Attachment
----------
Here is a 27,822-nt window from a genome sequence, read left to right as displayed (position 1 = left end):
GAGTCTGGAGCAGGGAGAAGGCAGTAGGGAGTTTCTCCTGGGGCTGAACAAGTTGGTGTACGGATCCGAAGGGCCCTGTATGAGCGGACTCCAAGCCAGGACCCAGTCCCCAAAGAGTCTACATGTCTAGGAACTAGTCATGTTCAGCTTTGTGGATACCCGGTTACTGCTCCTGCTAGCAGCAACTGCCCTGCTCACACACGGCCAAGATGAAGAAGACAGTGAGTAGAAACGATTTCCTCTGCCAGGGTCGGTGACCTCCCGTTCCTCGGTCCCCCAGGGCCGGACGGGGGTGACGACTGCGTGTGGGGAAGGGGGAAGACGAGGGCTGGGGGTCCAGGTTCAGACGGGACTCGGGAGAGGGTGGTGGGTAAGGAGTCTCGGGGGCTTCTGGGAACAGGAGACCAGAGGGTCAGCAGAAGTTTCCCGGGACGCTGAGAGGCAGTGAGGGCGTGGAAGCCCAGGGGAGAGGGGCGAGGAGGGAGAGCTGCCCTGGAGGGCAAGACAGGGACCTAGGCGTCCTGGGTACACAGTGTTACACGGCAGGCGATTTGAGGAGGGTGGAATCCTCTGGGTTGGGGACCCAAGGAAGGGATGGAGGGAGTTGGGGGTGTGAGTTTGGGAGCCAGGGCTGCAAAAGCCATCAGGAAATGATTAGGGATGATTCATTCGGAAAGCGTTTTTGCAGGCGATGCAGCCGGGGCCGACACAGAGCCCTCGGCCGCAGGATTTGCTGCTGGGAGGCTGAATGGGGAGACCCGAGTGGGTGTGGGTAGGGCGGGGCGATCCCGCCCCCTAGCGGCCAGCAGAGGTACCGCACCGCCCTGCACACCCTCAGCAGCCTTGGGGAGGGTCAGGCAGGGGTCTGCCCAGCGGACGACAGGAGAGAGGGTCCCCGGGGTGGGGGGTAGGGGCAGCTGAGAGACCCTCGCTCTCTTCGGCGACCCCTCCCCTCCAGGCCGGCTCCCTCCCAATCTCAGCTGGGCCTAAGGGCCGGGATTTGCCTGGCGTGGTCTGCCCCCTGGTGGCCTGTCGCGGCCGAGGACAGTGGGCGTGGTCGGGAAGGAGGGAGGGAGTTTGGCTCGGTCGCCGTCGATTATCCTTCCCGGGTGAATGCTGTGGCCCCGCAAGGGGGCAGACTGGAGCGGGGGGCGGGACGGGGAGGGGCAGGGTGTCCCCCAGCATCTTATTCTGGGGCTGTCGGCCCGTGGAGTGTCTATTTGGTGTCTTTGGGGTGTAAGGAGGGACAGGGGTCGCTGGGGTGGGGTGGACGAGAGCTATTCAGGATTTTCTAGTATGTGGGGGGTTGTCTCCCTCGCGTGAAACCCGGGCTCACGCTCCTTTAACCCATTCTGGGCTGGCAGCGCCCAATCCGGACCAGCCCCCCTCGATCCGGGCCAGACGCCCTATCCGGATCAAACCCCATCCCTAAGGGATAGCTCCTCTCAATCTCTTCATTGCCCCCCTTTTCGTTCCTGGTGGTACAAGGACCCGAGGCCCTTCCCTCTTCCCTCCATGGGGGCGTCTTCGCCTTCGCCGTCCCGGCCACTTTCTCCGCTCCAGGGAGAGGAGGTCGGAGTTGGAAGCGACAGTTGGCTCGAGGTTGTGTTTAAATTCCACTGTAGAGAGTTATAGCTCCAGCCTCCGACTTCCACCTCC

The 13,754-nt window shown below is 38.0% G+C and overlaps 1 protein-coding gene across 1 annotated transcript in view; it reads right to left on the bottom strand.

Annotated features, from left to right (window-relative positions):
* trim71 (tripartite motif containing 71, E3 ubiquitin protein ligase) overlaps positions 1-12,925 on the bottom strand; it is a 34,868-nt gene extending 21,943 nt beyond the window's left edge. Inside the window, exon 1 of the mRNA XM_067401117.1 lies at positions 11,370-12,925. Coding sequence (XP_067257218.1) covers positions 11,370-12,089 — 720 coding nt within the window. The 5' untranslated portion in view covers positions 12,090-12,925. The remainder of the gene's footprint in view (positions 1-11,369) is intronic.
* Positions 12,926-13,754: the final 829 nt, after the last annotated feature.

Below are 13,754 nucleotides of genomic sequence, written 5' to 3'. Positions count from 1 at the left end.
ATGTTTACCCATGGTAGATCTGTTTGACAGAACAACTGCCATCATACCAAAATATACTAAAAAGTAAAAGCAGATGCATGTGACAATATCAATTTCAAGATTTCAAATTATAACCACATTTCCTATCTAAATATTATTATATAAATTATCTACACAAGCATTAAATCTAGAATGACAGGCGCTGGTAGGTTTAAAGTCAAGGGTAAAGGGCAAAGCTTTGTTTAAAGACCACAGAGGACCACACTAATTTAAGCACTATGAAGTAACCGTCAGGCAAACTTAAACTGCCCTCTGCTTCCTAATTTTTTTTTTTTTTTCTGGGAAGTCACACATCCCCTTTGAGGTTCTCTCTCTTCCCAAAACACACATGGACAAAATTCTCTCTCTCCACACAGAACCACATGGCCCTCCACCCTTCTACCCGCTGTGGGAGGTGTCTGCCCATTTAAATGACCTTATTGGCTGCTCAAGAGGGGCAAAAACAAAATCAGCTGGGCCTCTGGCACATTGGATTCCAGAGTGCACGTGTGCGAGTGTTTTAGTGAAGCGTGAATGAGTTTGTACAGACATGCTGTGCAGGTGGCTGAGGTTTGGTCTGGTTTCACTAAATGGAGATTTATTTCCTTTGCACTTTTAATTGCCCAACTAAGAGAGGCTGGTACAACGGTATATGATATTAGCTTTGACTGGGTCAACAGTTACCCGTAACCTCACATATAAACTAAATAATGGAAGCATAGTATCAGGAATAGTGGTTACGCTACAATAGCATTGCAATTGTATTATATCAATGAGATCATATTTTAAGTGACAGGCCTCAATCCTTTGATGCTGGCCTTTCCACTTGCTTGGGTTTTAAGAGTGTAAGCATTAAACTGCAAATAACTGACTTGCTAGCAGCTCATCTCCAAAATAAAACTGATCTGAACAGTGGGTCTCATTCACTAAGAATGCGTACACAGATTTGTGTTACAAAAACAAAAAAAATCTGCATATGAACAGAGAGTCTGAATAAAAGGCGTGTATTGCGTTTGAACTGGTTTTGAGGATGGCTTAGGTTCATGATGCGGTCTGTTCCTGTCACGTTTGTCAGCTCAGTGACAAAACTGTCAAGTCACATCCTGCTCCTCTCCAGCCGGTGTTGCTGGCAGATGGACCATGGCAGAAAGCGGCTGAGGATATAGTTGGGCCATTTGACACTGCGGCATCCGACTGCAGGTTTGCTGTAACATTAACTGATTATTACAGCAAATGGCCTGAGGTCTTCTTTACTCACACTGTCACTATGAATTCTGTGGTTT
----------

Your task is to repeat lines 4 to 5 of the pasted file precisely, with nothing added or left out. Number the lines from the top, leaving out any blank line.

Annotated features, from left to right (window-relative positions):
* trim71 (tripartite motif containing 71, E3 ubiquitin protein ligase) overlaps positions 1-12,925 on the bottom strand; it is a 34,868-nt gene extending 21,943 nt beyond the window's left edge. Inside the window, exon 1 of the mRNA XM_067401117.1 lies at positions 11,370-12,925. Coding sequence (XP_067257218.1) covers positions 11,370-12,089 — 720 coding nt within the window. The 5' untranslated portion in view covers positions 12,090-12,925. The remainder of the gene's footprint in view (positions 1-11,369) is intronic.